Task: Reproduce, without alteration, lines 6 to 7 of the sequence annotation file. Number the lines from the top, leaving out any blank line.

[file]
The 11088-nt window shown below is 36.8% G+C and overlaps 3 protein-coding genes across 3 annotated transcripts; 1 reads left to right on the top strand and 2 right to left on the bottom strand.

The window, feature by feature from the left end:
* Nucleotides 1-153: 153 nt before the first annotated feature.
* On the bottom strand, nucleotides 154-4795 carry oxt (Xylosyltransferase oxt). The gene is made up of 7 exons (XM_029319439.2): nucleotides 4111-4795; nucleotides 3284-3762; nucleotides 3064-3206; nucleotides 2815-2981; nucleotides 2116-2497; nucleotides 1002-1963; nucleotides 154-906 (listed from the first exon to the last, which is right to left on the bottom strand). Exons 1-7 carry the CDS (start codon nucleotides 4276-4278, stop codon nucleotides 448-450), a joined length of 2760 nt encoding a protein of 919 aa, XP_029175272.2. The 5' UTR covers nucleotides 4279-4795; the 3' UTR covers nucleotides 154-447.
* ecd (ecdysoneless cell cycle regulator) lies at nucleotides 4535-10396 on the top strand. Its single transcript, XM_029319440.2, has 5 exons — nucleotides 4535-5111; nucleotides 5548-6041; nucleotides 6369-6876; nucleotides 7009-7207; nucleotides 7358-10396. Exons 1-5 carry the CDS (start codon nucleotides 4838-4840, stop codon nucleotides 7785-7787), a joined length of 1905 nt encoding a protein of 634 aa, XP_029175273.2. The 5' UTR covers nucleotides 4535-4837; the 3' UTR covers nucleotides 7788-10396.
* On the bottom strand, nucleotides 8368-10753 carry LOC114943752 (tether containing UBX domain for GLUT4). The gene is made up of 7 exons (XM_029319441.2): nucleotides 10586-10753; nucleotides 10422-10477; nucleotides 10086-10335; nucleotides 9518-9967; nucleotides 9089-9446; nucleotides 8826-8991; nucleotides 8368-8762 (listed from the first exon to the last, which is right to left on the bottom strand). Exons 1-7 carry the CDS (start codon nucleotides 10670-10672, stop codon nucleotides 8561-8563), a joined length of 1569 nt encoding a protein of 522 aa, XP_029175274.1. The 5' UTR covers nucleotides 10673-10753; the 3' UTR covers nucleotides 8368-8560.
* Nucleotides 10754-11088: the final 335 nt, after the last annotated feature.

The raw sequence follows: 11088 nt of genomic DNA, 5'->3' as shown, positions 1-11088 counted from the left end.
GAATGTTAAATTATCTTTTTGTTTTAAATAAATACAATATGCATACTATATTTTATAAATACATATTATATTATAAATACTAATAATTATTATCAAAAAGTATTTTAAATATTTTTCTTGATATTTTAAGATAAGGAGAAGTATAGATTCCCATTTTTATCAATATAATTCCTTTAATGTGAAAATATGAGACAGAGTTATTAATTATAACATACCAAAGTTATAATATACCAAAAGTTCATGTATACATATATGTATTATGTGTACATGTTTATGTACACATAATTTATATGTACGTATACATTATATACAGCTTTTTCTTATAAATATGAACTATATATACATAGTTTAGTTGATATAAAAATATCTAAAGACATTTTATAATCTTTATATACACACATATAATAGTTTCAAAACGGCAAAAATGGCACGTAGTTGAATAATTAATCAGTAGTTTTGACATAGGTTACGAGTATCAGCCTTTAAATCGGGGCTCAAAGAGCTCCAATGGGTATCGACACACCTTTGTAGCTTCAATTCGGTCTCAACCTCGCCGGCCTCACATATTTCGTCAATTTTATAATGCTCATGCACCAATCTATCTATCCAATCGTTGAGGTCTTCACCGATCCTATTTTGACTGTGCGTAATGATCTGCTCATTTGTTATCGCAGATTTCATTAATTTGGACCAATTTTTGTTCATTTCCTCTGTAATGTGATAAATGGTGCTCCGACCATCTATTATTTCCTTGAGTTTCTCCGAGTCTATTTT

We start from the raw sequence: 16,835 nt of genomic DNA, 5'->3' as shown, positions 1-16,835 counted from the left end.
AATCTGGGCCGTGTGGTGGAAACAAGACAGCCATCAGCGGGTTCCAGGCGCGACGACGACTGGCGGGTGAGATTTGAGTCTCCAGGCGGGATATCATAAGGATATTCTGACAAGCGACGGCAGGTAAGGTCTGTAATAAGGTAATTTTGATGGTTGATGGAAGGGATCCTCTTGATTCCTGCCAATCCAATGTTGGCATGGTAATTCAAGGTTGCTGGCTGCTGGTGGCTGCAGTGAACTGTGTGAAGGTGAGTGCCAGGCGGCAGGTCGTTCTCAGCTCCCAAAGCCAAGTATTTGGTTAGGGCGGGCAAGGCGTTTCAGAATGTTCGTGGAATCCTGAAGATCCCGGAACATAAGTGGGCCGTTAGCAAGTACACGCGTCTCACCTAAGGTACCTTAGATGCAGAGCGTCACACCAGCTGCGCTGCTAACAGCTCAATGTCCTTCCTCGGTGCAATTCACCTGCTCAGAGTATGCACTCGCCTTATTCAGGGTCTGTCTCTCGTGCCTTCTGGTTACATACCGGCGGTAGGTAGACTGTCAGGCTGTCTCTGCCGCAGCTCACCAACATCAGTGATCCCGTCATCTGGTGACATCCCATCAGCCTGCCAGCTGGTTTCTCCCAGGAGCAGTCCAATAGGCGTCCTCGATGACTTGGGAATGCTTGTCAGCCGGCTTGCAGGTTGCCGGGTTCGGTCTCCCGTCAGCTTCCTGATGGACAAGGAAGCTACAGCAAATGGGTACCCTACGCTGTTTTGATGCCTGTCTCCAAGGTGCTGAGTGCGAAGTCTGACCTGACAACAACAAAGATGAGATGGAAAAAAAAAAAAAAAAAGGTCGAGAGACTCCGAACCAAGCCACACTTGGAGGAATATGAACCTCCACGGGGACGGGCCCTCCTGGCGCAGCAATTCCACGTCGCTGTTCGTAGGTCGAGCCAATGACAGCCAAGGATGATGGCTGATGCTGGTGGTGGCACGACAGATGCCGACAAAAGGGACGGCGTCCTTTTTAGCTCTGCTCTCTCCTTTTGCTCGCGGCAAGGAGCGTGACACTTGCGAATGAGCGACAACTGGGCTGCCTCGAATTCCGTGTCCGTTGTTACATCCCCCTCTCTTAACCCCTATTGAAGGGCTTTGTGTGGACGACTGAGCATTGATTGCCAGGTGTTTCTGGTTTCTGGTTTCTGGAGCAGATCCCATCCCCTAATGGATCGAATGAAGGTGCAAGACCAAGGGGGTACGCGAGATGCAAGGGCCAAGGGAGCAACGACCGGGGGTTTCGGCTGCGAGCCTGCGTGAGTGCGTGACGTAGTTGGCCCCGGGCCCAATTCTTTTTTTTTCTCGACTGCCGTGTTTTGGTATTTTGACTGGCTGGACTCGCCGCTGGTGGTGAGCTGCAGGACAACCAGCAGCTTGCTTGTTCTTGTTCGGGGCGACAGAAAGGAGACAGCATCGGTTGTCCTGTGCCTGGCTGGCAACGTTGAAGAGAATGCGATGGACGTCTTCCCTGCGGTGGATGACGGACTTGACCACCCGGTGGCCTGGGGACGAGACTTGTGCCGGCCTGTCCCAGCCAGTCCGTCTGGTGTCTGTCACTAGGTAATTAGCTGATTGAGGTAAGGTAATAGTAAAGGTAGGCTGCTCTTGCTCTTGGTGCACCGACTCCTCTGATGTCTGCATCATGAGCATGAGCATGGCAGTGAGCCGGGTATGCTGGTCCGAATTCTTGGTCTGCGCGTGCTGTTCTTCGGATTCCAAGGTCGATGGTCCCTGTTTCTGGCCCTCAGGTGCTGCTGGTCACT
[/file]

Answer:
* On the bottom strand, nucleotides 8368-10753 carry LOC114943752 (tether containing UBX domain for GLUT4). The gene is made up of 7 exons (XM_029319441.2): nucleotides 10586-10753; nucleotides 10422-10477; nucleotides 10086-10335; nucleotides 9518-9967; nucleotides 9089-9446; nucleotides 8826-8991; nucleotides 8368-8762 (listed from the first exon to the last, which is right to left on the bottom strand). Exons 1-7 carry the CDS (start codon nucleotides 10670-10672, stop codon nucleotides 8561-8563), a joined length of 1569 nt encoding a protein of 522 aa, XP_029175274.1. The 5' UTR covers nucleotides 10673-10753; the 3' UTR covers nucleotides 8368-8560.
* Nucleotides 10754-11088: the final 335 nt, after the last annotated feature.